In fact, there was no company called “EuroFX.” Its brochure said EuroFX was a brand name for Euro Forex Investment Ltd. This was a dissolved company that an Australian businessman, Bryan Cook, had bought only the month before, according to Eurofinanzza, the company formation agent which arranged the transaction.
The mere fact that the company was run by Europeans was enough for many of its Chinese investors:
He invested 800,000 yuan ($120,000), he said. He did not understand foreign exchange, but believed the scheme was regulated: “I trust Europeans not to lie to me.”
Other Chinese investors who put money into EuroFX also told Reuters they did so because Euro Forex Investment Limited was a company registered in Britain. They assumed it was regulated by Britain’s financial authorities.
It was not.
As someone who has been doing international law for decades I have seen way more than my share of scams. Scammers love conducting scams that cross borders because merely crossing a border can usually increase confusion stemming from a lack of knowledge regarding language, culture, and regulation.
Now for the Best and the Brightest/ cognitive dissonance part. When I was in college, I read David Halberstram’s The Best and the Brightest as part of an international politics course. Wikipedia does an excellent job at distilling the book in the following one paragraph:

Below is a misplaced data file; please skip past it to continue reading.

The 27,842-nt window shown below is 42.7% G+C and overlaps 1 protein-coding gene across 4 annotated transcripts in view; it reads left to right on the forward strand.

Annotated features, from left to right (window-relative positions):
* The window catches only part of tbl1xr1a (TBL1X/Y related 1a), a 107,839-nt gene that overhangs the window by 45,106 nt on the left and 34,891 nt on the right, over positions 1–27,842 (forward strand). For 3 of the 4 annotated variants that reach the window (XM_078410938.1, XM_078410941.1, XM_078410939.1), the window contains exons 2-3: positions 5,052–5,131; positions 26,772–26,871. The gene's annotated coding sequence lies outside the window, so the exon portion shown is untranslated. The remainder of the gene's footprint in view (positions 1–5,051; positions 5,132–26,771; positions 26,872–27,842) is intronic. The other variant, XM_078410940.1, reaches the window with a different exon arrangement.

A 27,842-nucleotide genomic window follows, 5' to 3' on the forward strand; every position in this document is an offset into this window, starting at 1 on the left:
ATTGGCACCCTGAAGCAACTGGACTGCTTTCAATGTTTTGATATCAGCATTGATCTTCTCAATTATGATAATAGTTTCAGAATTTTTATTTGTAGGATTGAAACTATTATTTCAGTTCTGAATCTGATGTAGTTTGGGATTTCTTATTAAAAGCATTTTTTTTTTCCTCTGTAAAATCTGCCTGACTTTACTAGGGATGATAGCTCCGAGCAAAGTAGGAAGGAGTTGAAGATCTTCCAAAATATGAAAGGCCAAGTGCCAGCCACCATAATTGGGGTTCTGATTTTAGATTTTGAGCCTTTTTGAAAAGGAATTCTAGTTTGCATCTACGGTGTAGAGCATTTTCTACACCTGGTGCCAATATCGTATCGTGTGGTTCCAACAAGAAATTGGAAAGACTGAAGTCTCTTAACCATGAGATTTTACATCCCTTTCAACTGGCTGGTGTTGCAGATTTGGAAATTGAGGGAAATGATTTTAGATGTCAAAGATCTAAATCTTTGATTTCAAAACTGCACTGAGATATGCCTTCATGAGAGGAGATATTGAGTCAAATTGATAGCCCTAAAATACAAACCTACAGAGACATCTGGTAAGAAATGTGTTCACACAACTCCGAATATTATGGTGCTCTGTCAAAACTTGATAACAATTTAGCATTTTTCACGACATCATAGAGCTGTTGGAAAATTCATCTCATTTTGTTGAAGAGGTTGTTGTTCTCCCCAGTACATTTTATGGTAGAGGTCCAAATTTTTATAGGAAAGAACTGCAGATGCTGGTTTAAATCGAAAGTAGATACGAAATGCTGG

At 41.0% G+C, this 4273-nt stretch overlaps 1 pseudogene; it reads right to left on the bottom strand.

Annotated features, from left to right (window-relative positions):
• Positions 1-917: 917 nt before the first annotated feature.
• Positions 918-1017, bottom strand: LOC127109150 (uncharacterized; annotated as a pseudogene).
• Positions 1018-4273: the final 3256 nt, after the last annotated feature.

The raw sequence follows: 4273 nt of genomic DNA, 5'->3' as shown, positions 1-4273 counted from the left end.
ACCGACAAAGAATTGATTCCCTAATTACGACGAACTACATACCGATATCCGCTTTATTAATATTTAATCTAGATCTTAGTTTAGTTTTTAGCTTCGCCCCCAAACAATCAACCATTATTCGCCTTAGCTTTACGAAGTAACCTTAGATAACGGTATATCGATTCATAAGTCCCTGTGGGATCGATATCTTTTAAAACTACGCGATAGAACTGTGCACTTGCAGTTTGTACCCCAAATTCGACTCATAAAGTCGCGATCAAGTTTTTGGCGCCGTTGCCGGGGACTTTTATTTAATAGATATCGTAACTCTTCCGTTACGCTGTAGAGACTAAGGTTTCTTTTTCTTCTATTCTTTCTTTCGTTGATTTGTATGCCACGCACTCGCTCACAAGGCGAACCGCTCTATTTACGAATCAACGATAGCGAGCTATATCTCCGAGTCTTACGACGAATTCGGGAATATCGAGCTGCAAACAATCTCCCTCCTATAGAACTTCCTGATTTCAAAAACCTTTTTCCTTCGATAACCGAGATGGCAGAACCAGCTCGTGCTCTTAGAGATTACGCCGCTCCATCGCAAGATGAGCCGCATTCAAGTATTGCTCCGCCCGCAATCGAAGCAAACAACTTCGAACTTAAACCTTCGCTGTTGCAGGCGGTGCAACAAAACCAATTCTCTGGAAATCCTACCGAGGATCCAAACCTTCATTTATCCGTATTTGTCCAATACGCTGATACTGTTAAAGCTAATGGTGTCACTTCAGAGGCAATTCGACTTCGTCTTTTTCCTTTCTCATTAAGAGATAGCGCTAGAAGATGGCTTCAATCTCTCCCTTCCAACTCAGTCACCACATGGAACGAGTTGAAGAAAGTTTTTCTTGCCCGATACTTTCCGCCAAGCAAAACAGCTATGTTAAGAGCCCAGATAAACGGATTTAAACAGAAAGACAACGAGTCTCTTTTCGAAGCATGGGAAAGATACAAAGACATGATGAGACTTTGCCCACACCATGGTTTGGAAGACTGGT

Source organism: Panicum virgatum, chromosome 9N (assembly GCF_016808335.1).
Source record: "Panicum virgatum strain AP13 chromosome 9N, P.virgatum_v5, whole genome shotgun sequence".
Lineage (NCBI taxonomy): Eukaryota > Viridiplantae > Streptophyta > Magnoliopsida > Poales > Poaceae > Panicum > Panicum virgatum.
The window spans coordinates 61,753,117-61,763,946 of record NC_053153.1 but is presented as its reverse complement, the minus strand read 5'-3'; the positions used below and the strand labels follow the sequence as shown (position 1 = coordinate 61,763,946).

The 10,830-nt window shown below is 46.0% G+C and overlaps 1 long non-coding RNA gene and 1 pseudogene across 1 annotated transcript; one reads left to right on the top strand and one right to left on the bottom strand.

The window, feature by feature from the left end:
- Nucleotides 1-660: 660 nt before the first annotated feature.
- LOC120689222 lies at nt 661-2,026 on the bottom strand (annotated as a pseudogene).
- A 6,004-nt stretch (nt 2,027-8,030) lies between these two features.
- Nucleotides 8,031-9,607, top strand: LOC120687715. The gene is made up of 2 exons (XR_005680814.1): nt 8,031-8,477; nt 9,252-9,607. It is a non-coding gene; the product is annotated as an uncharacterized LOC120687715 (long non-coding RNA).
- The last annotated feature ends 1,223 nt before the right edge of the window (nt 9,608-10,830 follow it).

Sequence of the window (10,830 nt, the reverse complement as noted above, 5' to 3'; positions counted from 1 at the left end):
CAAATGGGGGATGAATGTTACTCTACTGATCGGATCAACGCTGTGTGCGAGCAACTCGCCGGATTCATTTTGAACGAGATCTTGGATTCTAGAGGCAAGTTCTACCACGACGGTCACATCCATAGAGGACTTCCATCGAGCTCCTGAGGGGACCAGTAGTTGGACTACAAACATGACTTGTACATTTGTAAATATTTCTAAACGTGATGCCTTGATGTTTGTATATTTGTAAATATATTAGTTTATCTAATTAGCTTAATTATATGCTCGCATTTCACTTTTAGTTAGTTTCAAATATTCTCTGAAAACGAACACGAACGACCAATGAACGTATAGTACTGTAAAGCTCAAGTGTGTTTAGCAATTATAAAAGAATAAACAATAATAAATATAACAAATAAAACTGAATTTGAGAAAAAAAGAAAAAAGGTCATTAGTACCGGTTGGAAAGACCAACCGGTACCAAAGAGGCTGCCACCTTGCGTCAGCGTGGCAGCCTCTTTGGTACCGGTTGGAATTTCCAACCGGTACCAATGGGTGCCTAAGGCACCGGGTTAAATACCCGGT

The Best and the Brightest (1972) is an account by journalist David Halberstam of the origins of the Vietnam War….The focus of the book is on the erroneous foreign policy crafted by the academics and intellectuals who were in John F. Kennedy’s administration, and the disastrous consequences of those policies in Vietnam. The title referred to Kennedy’s “whiz kids”—leaders of industry and academia brought into the Kennedy administration—whom Halberstam characterized as arrogantly insisting on “brilliant policies that defied common sense” in Vietnam, often against the advice of career U.S. Department of State employees.
In my class, our professor used the book as a platform for discussing the relevance of cognitive dissonance theory to politics. Cognitive dissonance theory is the following:
Leon Festinger (1957) proposed cognitive dissonance theory, which states that a powerful motive to maintain cognitive consistency can give rise to irrational and sometimes maladaptive behavior.
According to Festinger, we hold many cognitions about the world and ourselves; when they clash, a discrepancy is evoked, resulting in a state of tension known as cognitive dissonance. As the experience of dissonance is unpleasant, we are motivated to reduce or eliminate it, and achieve consonance (i.e. agreement).